But customers in one New Hampshire restaurant are over it. In response, a Portsmouth breakfast spot has banned candidates completely, reports Seacoast Online:

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It's All Politics
10:53 am
Sun January 8, 2012

Finally, Romney's Opponents Take Aim

The Republican presidential candidates duke it out at the NBC News-Facebook debate on Meet the Press on Sunday.
Alex Wong Getty Images

At last, the rivals who were supposed to savage front-runner Mitt Romney in the final weekend before Tuesday's primary in New Hampshire got down to business.

In the opening minutes of their debate Sunday on NBC's Meet the Press, several of those chasing Romney in the polls let fly the roundhouse punches they'd been pulling through weeks and months of TV debates.

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Remembrances
8:55 am
Sun January 8, 2012

Letters To Tucson, One Year After The Shooting

Originally published on Sun January 8, 2012 9:16 am

Transcript

(SOUNDBITE OF MONTAGE OF PEOPLE SAYING "DEAR TUCSON")

RACHEL MARTIN, HOST:

It's been a year since a gunman opened fire at a Tucson grocery store. Six people were killed and 13 injured, including Representative Gabrielle Giffords. NPR's State of the Re:Union asked people who were present that day at the shooting to write letters to Tucson, reflecting on their city and the year since the tragedy.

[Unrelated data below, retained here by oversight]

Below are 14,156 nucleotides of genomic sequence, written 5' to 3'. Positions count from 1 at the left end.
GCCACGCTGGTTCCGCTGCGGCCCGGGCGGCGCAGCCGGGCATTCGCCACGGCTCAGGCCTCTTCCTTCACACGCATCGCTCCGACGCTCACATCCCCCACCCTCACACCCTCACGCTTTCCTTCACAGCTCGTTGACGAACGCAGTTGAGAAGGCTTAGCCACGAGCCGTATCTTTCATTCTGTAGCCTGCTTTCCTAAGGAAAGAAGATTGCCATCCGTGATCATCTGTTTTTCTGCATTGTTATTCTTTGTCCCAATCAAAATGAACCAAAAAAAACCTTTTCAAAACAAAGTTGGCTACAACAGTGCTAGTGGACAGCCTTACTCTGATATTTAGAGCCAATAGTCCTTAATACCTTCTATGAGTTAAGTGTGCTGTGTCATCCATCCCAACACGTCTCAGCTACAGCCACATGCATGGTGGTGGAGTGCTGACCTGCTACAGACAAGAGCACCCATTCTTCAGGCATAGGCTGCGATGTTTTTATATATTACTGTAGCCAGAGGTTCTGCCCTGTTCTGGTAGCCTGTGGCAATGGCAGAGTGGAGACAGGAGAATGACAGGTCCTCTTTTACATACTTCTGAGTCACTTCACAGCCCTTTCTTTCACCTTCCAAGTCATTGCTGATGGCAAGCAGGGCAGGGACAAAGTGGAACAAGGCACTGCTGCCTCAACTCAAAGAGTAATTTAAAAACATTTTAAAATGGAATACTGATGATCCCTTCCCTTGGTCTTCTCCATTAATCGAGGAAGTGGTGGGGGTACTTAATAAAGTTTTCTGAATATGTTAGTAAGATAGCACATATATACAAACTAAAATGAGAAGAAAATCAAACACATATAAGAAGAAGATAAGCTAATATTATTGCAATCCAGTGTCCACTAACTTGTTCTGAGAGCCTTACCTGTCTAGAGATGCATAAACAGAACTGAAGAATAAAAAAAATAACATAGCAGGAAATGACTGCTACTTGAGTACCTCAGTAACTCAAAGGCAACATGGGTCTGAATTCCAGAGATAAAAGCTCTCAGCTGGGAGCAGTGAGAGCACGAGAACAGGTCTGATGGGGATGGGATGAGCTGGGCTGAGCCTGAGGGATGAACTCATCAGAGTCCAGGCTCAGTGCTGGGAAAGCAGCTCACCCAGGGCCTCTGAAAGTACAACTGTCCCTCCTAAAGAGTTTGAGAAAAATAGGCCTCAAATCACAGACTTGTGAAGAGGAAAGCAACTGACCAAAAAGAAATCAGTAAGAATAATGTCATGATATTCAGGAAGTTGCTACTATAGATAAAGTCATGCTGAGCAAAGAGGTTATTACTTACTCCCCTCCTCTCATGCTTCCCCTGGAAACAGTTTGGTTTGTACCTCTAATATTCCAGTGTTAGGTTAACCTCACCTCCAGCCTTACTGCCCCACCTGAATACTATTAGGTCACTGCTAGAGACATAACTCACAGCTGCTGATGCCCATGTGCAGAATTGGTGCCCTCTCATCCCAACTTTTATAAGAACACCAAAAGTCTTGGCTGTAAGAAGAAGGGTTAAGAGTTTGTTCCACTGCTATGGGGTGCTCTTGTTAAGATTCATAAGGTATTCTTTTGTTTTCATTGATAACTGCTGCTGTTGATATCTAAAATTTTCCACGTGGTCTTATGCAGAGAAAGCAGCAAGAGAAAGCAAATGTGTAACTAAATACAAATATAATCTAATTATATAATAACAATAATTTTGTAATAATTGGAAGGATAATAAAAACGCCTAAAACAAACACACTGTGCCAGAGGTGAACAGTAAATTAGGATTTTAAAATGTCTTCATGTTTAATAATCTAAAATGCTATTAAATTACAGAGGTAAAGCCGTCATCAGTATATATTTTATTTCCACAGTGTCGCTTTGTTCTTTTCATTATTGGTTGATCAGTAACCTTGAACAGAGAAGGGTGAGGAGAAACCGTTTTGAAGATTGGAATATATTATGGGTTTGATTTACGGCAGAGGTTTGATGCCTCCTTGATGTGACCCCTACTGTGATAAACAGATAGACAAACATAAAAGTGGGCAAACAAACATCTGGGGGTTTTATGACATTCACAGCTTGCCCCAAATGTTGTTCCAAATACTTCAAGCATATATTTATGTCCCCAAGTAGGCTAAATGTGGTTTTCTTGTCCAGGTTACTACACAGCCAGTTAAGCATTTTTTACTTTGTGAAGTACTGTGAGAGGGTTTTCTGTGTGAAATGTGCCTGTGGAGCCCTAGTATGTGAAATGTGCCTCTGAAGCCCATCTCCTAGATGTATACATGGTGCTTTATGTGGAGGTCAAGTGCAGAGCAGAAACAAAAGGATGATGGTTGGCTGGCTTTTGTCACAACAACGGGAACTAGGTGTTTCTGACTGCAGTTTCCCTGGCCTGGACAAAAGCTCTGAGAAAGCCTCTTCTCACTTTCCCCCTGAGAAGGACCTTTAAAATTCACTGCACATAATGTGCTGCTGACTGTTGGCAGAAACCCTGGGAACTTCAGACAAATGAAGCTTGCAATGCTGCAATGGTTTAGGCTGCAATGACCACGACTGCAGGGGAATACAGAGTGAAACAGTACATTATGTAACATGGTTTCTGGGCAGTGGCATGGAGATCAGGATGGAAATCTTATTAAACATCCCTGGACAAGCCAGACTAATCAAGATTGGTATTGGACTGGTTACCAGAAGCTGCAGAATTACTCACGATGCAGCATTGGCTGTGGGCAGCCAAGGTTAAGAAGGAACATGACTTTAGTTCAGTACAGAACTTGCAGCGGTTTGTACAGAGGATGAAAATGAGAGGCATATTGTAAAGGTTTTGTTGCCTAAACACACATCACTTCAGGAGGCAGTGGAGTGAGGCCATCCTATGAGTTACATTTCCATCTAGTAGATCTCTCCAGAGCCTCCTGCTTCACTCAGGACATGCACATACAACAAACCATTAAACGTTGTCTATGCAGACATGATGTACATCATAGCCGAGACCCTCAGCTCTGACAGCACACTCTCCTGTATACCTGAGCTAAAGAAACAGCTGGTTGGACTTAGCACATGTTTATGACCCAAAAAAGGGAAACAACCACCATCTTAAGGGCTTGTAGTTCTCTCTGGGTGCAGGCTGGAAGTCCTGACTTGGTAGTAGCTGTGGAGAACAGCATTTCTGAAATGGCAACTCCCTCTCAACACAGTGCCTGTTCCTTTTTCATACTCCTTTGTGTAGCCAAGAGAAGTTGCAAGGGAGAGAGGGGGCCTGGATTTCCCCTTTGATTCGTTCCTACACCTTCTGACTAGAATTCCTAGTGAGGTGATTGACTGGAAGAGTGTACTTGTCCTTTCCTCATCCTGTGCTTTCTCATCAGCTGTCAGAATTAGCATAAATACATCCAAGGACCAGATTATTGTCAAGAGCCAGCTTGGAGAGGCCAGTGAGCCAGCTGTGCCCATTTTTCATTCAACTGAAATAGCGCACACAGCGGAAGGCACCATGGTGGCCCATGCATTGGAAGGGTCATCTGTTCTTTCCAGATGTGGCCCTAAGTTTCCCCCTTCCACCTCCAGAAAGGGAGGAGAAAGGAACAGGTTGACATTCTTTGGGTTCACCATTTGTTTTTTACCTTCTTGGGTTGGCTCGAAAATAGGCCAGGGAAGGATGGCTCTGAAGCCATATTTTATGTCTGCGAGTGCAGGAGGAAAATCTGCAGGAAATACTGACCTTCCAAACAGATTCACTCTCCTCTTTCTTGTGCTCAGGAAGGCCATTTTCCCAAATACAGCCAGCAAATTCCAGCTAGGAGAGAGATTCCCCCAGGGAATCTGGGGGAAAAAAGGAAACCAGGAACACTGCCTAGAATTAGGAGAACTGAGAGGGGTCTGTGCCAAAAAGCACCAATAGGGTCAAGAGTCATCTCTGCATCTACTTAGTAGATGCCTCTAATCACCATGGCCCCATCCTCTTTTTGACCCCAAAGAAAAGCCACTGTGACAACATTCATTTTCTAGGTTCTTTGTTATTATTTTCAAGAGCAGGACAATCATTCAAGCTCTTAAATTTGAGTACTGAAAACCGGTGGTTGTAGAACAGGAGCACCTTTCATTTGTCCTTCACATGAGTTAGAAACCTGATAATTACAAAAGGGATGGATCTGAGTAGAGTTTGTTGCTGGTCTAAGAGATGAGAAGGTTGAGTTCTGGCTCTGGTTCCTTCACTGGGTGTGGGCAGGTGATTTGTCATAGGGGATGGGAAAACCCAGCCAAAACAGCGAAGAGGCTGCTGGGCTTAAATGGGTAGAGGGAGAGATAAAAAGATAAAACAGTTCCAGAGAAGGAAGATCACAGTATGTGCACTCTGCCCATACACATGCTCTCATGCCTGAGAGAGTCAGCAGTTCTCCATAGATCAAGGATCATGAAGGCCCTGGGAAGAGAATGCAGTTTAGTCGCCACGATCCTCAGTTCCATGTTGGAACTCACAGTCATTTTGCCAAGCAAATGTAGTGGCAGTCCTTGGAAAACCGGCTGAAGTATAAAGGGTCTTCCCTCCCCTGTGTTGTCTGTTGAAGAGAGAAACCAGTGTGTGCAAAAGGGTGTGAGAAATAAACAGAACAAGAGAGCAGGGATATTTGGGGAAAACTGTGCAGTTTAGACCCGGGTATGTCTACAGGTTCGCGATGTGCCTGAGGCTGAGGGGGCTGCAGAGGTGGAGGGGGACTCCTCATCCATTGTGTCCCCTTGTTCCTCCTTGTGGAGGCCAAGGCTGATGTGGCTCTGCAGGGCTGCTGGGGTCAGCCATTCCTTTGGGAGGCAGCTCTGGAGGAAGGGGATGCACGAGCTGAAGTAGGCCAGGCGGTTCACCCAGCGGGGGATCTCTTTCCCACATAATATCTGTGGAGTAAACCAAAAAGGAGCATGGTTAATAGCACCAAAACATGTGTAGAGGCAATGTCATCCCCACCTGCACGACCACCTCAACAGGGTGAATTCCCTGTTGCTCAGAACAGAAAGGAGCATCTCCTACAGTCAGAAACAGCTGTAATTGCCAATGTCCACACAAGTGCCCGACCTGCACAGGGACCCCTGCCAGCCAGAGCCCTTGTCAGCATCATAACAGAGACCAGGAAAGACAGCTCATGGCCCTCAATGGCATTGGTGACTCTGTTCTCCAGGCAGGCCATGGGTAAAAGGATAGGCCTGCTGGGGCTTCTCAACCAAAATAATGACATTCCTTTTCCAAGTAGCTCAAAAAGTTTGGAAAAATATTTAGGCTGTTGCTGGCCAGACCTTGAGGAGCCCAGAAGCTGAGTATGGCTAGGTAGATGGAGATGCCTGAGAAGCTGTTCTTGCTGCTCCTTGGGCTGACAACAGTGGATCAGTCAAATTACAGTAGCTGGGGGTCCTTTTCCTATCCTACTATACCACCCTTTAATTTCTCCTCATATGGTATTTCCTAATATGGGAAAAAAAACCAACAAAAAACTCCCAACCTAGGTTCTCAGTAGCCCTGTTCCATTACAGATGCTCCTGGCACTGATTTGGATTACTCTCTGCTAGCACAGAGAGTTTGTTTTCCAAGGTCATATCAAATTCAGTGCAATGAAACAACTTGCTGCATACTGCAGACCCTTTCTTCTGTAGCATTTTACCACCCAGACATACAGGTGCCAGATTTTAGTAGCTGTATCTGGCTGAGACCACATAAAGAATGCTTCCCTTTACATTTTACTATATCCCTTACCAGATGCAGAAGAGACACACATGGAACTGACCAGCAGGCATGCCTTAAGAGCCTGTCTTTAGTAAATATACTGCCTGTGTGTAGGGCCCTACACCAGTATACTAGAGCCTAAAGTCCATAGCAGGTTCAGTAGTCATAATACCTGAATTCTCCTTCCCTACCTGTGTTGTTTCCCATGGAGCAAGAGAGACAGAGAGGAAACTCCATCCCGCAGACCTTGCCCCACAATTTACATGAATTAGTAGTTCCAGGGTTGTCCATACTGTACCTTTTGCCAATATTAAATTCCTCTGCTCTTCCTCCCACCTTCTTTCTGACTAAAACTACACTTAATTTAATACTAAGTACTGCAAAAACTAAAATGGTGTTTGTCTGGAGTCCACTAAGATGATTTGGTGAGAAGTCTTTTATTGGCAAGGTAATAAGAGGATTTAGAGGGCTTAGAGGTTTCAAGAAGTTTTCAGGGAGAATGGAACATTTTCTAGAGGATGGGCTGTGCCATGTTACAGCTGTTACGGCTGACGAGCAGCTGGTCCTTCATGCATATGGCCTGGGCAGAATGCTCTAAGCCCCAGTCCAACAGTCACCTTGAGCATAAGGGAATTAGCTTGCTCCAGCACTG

RON BARBER: Unlike most places, Tucson is green in the dead of winter.

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Around the Nation
7:00 am
Sun January 8, 2012

Political Tourists Make N.H. Their Vacation Spot

Originally published on Sun January 8, 2012 9:16 am

Transcript

RACHEL MARTIN, HOST:

In the days leading up to Tuesday's primary, with so much political activity compressed into such a small state, New Hampshire is pretty much nirvana for anyone fascinated by politics. Yes, all the candidates are there. But so are reporters, pundits, researchers, and as NPR's Greg Allen discovered, political tourists.

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Afghanistan
7:00 am
Sun January 8, 2012

Afganistan's Abuse Charges Surprise Washington

In Afghanistan, President Hamid Karzai is demanding that the United States hand over control of a prison facility that houses about 3,000 inmates. An Afghan commission has alleged abuse of prisoners there, and says that conditions violate the Afghan constitution. The demands may have more to do with a growing animosity between President Karzai and Washington, however, as NPR's Kabul bureau chief Quil Lawrence tells host Rachel Martin.

Education
7:00 am
Sun January 8, 2012

Classes Teach Soldiers To Be 'Army Strong'

Two years ago, the U.S. Army launched a program to teach soldiers how to be emotionally and psychologically strong. This week, the Army released a review of the Comprehensive Soldier Fitness program. Host Rachel Martin speaks with the program's director, Brig. Gen. James Pasquarette, and Sgt. 1st Class Michael Ballard, a resiliency trainer in the program, about what it takes to prepare troops mentally for combat.